NIHR welcomes recommendations from final report on Independent Review of Research Bureaucracy

NIHR welcomes recommendations from final report on Independent Review of Research Bureaucracy

29.07.2022

The NIHR welcomes the publication of the final report from an Independent Review of Research Bureaucracy which has made recommendations to substantially reduce unnecessary bureaucracy in all parts of the research system.

The Review process has already had a catalysing effect due to the collaborative and consultative approach taken, and provides helpful direction on how the research system – working together – can free up the research community to concentrate on delivering high-quality research.

The Review was launched in March 2021 in recognition of the impact unnecessary bureaucracy has on the research community; diverting and hampering the work of researchers and their teams, and the productivity of research organisations.

NIHR Chief Executive and Department of Health and Social Care Chief Scientific Advisor, Professor Lucy Chappell, said: “For many years, clinical research has been vital in helping us improve the health of patients and the public. In the Covid pandemic, we found new ways of doing leading-edge research from rapidly creating vaccines to identifying life-saving treatments such as dexamethasone. This research has saved thousands of lives.

“It’s crucial that we continue to build on the successes of our research ecosystem within the NHS and more widely. The Tickell Review will help us do that, with its proposals to improve the efficiency of research.

“We will continue to work collaboratively across government and with key stakeholders to address any unnecessary bureaucracy relating to our research so that we can continue to deliver world-class care.”

Work already underway to reduce bureaucracy

The NIHR is collaborating with its stakeholder community to improve and simplify research processes. Aspects of this work were highlighted in the Report, including:

  • the cross-sector programme of work to ensure the Recovery, Resilience and Growth of clinical research delivery, with NIHR working alongside the NHS, regulators, medical research charities, the life sciences industry, the UK government and devolved administrations
  • ongoing work to reduce unnecessary bureaucratic burden across NIHR’s end-to-end funding processes – seeking to make it easier for stakeholders to understand and work with us
  • an ambitious digital, data and technology strategy – driving systems consolidation, interoperability and automation and embedding the principle of “ask-once, use multiple times” across the NIHR.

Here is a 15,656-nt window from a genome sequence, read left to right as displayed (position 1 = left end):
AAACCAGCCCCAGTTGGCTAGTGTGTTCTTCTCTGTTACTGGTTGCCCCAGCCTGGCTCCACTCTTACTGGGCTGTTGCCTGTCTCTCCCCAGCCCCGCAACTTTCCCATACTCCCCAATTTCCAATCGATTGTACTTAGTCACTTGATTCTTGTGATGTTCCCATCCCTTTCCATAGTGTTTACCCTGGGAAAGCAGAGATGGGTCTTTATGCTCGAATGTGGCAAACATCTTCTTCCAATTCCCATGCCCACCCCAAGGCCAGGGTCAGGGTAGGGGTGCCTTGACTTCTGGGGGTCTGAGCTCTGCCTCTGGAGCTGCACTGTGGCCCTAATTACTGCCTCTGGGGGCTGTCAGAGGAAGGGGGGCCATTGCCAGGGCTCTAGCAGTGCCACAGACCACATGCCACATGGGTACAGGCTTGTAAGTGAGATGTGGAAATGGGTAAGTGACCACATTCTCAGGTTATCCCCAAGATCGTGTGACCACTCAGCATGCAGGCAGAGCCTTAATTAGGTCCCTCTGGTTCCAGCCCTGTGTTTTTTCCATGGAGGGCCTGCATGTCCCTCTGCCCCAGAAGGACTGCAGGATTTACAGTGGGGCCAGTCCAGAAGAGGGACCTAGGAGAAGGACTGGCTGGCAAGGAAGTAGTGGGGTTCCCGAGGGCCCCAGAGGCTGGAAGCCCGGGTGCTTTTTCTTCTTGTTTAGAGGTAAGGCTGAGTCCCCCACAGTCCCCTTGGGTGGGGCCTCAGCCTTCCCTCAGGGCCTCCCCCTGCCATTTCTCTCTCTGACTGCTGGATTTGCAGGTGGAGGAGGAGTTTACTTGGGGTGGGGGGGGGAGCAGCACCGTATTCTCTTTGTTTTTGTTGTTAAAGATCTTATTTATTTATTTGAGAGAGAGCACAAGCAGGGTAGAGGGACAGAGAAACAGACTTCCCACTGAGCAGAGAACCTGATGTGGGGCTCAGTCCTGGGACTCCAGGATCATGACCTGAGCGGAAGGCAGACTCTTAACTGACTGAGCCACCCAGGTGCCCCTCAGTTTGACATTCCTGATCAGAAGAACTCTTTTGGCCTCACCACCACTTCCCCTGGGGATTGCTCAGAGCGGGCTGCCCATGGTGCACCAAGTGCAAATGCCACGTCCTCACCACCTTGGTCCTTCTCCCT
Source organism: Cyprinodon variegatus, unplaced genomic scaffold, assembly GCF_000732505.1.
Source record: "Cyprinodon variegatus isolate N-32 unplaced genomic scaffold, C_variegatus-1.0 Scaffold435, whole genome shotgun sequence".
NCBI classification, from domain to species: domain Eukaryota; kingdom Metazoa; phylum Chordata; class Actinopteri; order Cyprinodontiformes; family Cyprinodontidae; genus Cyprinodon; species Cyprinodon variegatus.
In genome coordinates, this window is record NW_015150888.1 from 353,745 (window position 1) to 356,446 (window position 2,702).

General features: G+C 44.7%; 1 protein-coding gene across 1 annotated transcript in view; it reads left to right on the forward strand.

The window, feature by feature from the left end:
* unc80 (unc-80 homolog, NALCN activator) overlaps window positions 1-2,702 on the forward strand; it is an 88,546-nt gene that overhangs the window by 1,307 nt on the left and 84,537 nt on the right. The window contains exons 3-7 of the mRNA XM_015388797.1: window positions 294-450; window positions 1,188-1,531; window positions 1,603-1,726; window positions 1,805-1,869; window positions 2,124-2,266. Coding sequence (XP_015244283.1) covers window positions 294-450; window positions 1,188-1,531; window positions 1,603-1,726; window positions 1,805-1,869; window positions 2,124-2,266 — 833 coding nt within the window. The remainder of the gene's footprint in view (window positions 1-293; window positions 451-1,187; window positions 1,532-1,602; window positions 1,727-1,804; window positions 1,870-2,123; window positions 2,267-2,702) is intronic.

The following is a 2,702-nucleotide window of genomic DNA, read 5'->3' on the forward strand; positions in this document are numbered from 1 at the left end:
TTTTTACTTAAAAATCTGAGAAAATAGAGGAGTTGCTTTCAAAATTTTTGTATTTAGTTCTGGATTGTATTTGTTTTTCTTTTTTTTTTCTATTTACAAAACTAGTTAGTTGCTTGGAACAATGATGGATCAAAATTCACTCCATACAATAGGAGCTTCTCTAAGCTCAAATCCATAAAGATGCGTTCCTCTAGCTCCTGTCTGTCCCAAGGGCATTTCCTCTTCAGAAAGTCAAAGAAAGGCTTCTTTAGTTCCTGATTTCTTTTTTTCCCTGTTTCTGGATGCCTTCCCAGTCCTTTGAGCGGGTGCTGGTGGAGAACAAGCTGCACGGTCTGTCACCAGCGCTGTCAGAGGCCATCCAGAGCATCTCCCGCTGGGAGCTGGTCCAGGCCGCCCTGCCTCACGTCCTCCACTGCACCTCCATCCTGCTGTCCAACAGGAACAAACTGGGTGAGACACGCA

Recommendations from the Review

The Review was led by Professor Adam Tickell, Vice-Chancellor at the University of Birmingham, and its outputs support the goals of the government’s Research and Development Roadmap which includes a commitment to removing unwarranted bureaucracy in the UK’s research system.

The final report builds upon The Review’s interim report, which identified the principles that have underpinned the approach and development of the final recommendations, and identified key facets of the system, including application processes, assurance and in-grant management.

The report draws together the overall scope and context for the Review’s work, and sets out findings and recommendations across six different aspects of the research system. These are:

  1. Reducing the complexity of assurance requirements: simpler asks for information, with less duplication and relying more on what organisations already do.
  2. Proportionate funding applications: ask for less information at the start and only ask for more as the chances of success get higher.
  3. More responsive grant management: there should be flexible project start dates and standard arrangements for contracts.
  4. Better sharing of data: improving data flows between different digital systems to minimise information asks, whilst maintaining data protection.
  5. Action by institutions to reduce bureaucracy: universities should work with each other and with organisations like Universities UK to manage approvals and minimise bureaucracy.
  6. Communicate better: express clearly why information is being asked for, and avoid ‘just in case’ gold plating.

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